Todd Rundgren - Hello Its Me

Live in 1973, with a pre-recorded backing track

Marketeers and branders are clever people, they will do apparently do anything (except consult with and respect ethno-musicologists) to usurp a word and fill the corporate coffers, but don't hold your breath expecting these popsters to be booked into Clifftop or Harry Smith Frolic or Lowell or other folk festivals.

A believer in truth in advertising, I would have more respect for the Philadelphia and Newport festivals to re-brand themselves as "Philadelphia Pop Festival" and "Newport Pop Festival."

Or here's a novel idea, Philadelphia and Newport could return to their roots and let Amanda Plamer and her fellow travelers find bookings at Bonnaroo and similar pop festivals.

Thanks for allowing me to vent, I feel much better now and am heading to the Lowell Folk Festival.


Laura Stewart said...

Purists define folk music as music that has enough staying power that nobody remembers who wrote it, which would exclude all singer-songwriters. But I think most people agree that the singer-songwriters of the 60s folk revival created and performed folk music. Personally, I usually prefer complex music over simplistic, but then I'll hear a song that is achingly beautiful in it's simplicity. I love it when genres are cross-pollinated in unexpected ways, but that can also become a train wreck. One of the strengths of the festivals named in this article is that they don't have a narrow preconceived notion of what folk music is. This keeps things fresh, but it also means that some people will think some of the acts have pushed too far to be called folk music. There is always another stage if one act isn't what you want to hear but sometimes the unexpected turns out to be stunning.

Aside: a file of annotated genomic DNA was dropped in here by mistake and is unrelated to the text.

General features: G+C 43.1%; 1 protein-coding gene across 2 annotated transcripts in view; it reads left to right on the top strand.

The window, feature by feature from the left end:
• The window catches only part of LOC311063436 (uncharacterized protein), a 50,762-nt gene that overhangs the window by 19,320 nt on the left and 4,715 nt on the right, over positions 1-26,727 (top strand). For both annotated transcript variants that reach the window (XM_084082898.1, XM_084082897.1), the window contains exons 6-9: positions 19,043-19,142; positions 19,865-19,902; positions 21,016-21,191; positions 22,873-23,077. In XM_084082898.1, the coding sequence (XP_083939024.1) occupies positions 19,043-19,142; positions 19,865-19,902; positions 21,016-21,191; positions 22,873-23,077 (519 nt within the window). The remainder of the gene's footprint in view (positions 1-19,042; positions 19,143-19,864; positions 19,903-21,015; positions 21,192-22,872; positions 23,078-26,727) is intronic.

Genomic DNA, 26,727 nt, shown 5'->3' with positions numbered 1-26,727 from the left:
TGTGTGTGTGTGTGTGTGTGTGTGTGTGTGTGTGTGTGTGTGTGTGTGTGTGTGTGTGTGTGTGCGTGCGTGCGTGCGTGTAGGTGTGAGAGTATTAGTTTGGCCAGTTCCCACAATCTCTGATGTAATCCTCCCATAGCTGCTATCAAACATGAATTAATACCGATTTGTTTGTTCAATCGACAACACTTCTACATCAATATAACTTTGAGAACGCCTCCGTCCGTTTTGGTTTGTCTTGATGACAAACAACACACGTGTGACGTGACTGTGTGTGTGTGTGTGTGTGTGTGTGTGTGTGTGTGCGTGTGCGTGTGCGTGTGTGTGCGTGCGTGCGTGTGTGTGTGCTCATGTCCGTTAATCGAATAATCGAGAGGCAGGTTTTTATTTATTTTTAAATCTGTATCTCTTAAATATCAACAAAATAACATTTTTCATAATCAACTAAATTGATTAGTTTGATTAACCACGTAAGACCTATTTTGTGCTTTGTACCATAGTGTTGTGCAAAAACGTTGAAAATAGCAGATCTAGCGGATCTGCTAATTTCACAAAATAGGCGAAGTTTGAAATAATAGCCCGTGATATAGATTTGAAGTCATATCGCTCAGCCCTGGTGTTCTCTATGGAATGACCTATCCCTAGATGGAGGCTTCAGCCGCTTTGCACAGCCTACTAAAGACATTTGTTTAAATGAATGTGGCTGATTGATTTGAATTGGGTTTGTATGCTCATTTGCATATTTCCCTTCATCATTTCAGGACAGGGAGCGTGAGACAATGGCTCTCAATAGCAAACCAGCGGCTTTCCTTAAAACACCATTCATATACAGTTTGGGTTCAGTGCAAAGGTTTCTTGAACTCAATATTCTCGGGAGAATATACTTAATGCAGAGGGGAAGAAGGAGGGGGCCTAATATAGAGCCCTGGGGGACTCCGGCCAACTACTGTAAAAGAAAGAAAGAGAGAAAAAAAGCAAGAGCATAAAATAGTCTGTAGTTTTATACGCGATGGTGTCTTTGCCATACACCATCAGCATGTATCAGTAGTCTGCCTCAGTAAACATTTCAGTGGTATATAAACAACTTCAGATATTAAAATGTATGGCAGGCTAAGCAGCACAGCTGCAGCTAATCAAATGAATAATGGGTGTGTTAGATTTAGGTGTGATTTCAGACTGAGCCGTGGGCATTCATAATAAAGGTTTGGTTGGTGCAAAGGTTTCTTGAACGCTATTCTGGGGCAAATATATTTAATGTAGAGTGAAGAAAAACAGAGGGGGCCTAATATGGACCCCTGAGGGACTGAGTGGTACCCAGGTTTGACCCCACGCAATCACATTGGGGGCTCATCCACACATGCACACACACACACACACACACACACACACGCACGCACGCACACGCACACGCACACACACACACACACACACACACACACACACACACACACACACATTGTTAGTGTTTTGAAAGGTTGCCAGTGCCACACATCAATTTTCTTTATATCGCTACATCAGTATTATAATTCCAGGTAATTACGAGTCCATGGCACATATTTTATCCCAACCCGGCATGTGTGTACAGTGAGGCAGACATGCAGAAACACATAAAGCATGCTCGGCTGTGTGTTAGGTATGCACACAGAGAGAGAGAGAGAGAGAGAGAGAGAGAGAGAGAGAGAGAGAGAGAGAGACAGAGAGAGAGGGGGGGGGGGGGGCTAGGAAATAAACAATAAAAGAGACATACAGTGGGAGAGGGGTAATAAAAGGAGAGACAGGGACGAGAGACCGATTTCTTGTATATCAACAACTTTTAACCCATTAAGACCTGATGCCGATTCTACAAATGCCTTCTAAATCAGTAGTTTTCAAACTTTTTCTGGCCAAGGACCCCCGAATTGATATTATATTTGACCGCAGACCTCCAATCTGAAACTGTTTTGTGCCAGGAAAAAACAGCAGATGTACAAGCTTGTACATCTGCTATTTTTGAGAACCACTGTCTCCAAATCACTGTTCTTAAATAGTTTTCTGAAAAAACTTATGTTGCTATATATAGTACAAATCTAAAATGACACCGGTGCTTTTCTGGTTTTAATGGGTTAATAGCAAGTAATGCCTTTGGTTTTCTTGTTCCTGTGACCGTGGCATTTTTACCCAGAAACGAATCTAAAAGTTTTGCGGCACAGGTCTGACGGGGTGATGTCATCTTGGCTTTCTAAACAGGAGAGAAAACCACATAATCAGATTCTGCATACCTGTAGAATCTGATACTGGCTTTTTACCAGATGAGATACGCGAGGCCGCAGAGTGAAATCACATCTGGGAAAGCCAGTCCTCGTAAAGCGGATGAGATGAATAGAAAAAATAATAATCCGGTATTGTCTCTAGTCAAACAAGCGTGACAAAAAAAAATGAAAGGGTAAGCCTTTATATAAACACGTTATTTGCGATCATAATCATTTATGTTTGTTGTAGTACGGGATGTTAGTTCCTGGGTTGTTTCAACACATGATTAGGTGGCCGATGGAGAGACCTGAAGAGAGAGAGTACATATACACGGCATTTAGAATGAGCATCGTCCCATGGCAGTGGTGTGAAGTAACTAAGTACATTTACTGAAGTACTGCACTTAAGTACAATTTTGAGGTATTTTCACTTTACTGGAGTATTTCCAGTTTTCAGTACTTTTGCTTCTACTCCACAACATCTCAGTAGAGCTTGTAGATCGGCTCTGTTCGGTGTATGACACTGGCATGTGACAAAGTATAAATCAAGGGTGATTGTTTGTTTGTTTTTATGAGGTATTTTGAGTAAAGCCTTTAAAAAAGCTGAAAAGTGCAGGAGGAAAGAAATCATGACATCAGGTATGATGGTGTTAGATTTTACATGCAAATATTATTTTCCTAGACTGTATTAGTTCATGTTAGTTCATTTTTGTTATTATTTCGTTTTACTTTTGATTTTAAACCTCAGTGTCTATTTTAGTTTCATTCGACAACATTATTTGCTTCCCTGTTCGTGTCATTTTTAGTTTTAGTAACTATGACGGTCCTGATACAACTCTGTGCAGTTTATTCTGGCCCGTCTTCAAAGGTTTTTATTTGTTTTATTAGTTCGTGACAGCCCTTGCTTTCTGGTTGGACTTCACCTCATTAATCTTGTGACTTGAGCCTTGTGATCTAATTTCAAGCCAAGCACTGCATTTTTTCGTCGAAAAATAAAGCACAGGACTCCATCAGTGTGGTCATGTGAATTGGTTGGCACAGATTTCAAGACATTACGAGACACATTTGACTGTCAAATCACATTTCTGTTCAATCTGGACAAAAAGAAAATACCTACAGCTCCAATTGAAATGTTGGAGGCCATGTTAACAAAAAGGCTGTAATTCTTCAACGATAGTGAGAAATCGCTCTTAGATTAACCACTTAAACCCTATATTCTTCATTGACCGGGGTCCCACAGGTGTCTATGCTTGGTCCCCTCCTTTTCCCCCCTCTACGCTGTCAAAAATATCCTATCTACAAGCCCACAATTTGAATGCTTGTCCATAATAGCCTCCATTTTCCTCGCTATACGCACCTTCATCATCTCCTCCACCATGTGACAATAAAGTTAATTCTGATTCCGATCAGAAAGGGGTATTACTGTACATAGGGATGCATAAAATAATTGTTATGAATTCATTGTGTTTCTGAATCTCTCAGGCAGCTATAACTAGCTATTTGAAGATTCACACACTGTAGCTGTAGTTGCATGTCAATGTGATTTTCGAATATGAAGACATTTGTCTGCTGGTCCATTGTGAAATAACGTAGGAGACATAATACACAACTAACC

notloB said...

"Purists", the National Endowment for the Arts and musicologists.
Thank you for your thoughtful comment.

notloB said...

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Adrian Durlester said...

Umm, notloB, who are the "folk" to which the name "folk music" refers? Shouldn't the "folk" get to decide what "folk music" is? One person's idea of "folk music " may not be the same as another person's idea of "folk music." What is it that you fear from the particular acts you mentioned appearing at a so-called "folk festival?" I grew up in the 60s on Seeger and Brand and Ochs et al. I use "Rise Up Singing" every day in my work teaching music to young children (and sometimes grown-ups.) I'm happy to see the likes of AFP, the Lumineers, et al. Damn the entho-musicologists, full speed ahead!

notloB said...

The Philadelphia Inquirer has nailed it, its feature piece dubs the Philadelphia "Folk" Festival as "The Philly Folk (zydeco, rock, alt) Festival."